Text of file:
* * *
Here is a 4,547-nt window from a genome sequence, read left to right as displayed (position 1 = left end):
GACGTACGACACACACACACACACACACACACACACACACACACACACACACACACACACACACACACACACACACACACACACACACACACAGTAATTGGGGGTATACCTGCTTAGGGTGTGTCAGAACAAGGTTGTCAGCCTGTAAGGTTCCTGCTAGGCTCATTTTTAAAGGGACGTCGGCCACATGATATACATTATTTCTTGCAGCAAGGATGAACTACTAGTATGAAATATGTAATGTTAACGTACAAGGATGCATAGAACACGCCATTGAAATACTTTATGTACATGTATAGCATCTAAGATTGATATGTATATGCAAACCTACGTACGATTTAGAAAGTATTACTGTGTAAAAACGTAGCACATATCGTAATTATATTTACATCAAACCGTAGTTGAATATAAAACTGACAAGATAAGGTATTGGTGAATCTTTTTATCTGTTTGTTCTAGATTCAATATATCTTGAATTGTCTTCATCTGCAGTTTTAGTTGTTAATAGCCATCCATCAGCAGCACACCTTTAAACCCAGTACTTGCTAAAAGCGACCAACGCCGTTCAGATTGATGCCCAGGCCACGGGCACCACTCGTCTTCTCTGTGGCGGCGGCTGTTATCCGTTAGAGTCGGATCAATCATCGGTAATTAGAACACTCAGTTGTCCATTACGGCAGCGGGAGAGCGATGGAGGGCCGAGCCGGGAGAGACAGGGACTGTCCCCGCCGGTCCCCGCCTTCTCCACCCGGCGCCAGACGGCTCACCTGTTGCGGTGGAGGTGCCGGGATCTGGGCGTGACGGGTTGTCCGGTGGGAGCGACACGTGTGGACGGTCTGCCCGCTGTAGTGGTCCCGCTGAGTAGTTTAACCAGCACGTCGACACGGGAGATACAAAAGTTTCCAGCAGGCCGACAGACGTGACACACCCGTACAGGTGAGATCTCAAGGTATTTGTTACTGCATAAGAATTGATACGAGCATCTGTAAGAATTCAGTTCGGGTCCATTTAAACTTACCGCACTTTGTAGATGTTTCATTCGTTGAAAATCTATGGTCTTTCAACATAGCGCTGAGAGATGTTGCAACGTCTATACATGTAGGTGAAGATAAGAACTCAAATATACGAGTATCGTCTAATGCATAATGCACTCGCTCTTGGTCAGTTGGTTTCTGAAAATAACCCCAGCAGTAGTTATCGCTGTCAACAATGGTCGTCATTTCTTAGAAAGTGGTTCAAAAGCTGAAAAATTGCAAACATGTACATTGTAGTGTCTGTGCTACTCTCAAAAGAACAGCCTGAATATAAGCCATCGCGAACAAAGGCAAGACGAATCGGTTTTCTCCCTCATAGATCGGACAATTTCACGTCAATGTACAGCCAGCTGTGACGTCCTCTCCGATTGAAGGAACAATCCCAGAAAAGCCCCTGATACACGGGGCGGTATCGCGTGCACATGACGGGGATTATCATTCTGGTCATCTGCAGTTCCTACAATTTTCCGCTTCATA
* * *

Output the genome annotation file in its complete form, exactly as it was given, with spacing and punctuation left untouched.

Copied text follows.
Here is a 4,547-nt window from a genome sequence, read left to right as displayed (position 1 = left end):
GACGTACGACACACACACACACACACACACACACACACACACACACACACACACACACACACACACACACACACACACACACACACACACACAGTAATTGGGGGTATACCTGCTTAGGGTGTGTCAGAACAAGGTTGTCAGCCTGTAAGGTTCCTGCTAGGCTCATTTTTAAAGGGACGTCGGCCACATGATATACATTATTTCTTGCAGCAAGGATGAACTACTAGTATGAAATATGTAATGTTAACGTACAAGGATGCATAGAACACGCCATTGAAATACTTTATGTACATGTATAGCATCTAAGATTGATATGTATATGCAAACCTACGTACGATTTAGAAAGTATTACTGTGTAAAAACGTAGCACATATCGTAATTATATTTACATCAAACCGTAGTTGAATATAAAACTGACAAGATAAGGTATTGGTGAATCTTTTTATCTGTTTGTTCTAGATTCAATATATCTTGAATTGTCTTCATCTGCAGTTTTAGTTGTTAATAGCCATCCATCAGCAGCACACCTTTAAACCCAGTACTTGCTAAAAGCGACCAACGCCGTTCAGATTGATGCCCAGGCCACGGGCACCACTCGTCTTCTCTGTGGCGGCGGCTGTTATCCGTTAGAGTCGGATCAATCATCGGTAATTAGAACACTCAGTTGTCCATTACGGCAGCGGGAGAGCGATGGAGGGCCGAGCCGGGAGAGACAGGGACTGTCCCCGCCGGTCCCCGCCTTCTCCACCCGGCGCCAGACGGCTCACCTGTTGCGGTGGAGGTGCCGGGATCTGGGCGTGACGGGTTGTCCGGTGGGAGCGACACGTGTGGACGGTCTGCCCGCTGTAGTGGTCCCGCTGAGTAGTTTAACCAGCACGTCGACACGGGAGATACAAAAGTTTCCAGCAGGCCGACAGACGTGACACACCCGTACAGGTGAGATCTCAAGGTATTTGTTACTGCATAAGAATTGATACGAGCATCTGTAAGAATTCAGTTCGGGTCCATTTAAACTTACCGCACTTTGTAGATGTTTCATTCGTTGAAAATCTATGGTCTTTCAACATAGCGCTGAGAGATGTTGCAACGTCTATACATGTAGGTGAAGATAAGAACTCAAATATACGAGTATCGTCTAATGCATAATGCACTCGCTCTTGGTCAGTTGGTTTCTGAAAATAACCCCAGCAGTAGTTATCGCTGTCAACAATGGTCGTCATTTCTTAGAAAGTGGTTCAAAAGCTGAAAAATTGCAAACATGTACATTGTAGTGTCTGTGCTACTCTCAAAAGAACAGCCTGAATATAAGCCATCGCGAACAAAGGCAAGACGAATCGGTTTTCTCCCTCATAGATCGGACAATTTCACGTCAATGTACAGCCAGCTGTGACGTCCTCTCCGATTGAAGGAACAATCCCAGAAAAGCCCCTGATACACGGGGCGGTATCGCGTGCACATGACGGGGATTATCATTCTGGTCATCTGCAGTTCCTACAATTTTCCGCTTCATA